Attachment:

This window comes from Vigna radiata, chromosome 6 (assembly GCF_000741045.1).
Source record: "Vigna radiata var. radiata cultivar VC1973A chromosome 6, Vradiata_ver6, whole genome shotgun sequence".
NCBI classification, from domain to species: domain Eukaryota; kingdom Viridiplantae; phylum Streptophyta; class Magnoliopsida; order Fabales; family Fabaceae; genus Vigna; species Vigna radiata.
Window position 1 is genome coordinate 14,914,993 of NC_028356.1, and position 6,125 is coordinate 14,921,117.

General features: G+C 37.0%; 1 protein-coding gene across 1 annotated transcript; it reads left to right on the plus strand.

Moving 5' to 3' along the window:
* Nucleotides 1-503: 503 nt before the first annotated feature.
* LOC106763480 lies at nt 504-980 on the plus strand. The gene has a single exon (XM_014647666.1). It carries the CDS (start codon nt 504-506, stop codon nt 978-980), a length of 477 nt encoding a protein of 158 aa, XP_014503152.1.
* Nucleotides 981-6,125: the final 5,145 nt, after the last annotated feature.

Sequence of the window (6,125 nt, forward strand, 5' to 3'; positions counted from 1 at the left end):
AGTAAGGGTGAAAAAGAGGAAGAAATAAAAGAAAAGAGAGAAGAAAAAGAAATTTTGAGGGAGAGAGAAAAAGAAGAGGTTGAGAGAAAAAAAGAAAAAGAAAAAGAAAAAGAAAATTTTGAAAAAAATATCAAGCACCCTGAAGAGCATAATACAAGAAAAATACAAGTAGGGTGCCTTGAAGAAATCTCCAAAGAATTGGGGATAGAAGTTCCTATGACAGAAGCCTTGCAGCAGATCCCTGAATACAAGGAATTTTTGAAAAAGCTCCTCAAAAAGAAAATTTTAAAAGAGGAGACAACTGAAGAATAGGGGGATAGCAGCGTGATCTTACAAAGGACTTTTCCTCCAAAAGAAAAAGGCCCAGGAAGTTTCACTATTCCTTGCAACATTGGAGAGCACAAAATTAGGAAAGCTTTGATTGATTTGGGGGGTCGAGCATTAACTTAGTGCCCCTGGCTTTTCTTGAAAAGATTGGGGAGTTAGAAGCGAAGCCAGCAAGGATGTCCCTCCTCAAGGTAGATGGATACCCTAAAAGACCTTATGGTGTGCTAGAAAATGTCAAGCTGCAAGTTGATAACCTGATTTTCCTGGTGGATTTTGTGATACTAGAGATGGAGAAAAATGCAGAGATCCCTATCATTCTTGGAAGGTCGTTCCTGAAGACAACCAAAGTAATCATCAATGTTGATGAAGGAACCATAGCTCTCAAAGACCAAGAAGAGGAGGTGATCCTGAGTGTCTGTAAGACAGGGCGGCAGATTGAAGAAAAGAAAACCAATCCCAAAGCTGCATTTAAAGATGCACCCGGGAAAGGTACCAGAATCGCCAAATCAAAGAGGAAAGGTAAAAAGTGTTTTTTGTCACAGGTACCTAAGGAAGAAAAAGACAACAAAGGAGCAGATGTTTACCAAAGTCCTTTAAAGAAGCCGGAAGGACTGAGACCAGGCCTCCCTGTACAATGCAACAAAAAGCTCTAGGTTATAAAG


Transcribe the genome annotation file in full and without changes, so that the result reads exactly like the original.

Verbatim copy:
This window comes from Vigna radiata, chromosome 6 (assembly GCF_000741045.1).
Source record: "Vigna radiata var. radiata cultivar VC1973A chromosome 6, Vradiata_ver6, whole genome shotgun sequence".
NCBI classification, from domain to species: domain Eukaryota; kingdom Viridiplantae; phylum Streptophyta; class Magnoliopsida; order Fabales; family Fabaceae; genus Vigna; species Vigna radiata.
Window position 1 is genome coordinate 14,914,993 of NC_028356.1, and position 6,125 is coordinate 14,921,117.

General features: G+C 37.0%; 1 protein-coding gene across 1 annotated transcript; it reads left to right on the plus strand.

Moving 5' to 3' along the window:
* Nucleotides 1-503: 503 nt before the first annotated feature.
* LOC106763480 lies at nt 504-980 on the plus strand. The gene has a single exon (XM_014647666.1). It carries the CDS (start codon nt 504-506, stop codon nt 978-980), a length of 477 nt encoding a protein of 158 aa, XP_014503152.1.
* Nucleotides 981-6,125: the final 5,145 nt, after the last annotated feature.

Sequence of the window (6,125 nt, forward strand, 5' to 3'; positions counted from 1 at the left end):
AGTAAGGGTGAAAAAGAGGAAGAAATAAAAGAAAAGAGAGAAGAAAAAGAAATTTTGAGGGAGAGAGAAAAAGAAGAGGTTGAGAGAAAAAAAGAAAAAGAAAAAGAAAAAGAAAATTTTGAAAAAAATATCAAGCACCCTGAAGAGCATAATACAAGAAAAATACAAGTAGGGTGCCTTGAAGAAATCTCCAAAGAATTGGGGATAGAAGTTCCTATGACAGAAGCCTTGCAGCAGATCCCTGAATACAAGGAATTTTTGAAAAAGCTCCTCAAAAAGAAAATTTTAAAAGAGGAGACAACTGAAGAATAGGGGGATAGCAGCGTGATCTTACAAAGGACTTTTCCTCCAAAAGAAAAAGGCCCAGGAAGTTTCACTATTCCTTGCAACATTGGAGAGCACAAAATTAGGAAAGCTTTGATTGATTTGGGGGGTCGAGCATTAACTTAGTGCCCCTGGCTTTTCTTGAAAAGATTGGGGAGTTAGAAGCGAAGCCAGCAAGGATGTCCCTCCTCAAGGTAGATGGATACCCTAAAAGACCTTATGGTGTGCTAGAAAATGTCAAGCTGCAAGTTGATAACCTGATTTTCCTGGTGGATTTTGTGATACTAGAGATGGAGAAAAATGCAGAGATCCCTATCATTCTTGGAAGGTCGTTCCTGAAGACAACCAAAGTAATCATCAATGTTGATGAAGGAACCATAGCTCTCAAAGACCAAGAAGAGGAGGTGATCCTGAGTGTCTGTAAGACAGGGCGGCAGATTGAAGAAAAGAAAACCAATCCCAAAGCTGCATTTAAAGATGCACCCGGGAAAGGTACCAGAATCGCCAAATCAAAGAGGAAAGGTAAAAAGTGTTTTTTGTCACAGGTACCTAAGGAAGAAAAAGACAACAAAGGAGCAGATGTTTACCAAAGTCCTTTAAAGAAGCCGGAAGGACTGAGACCAGGCCTCCCTGTACAATGCAACAAAAAGCTCTAGGTTATAAAG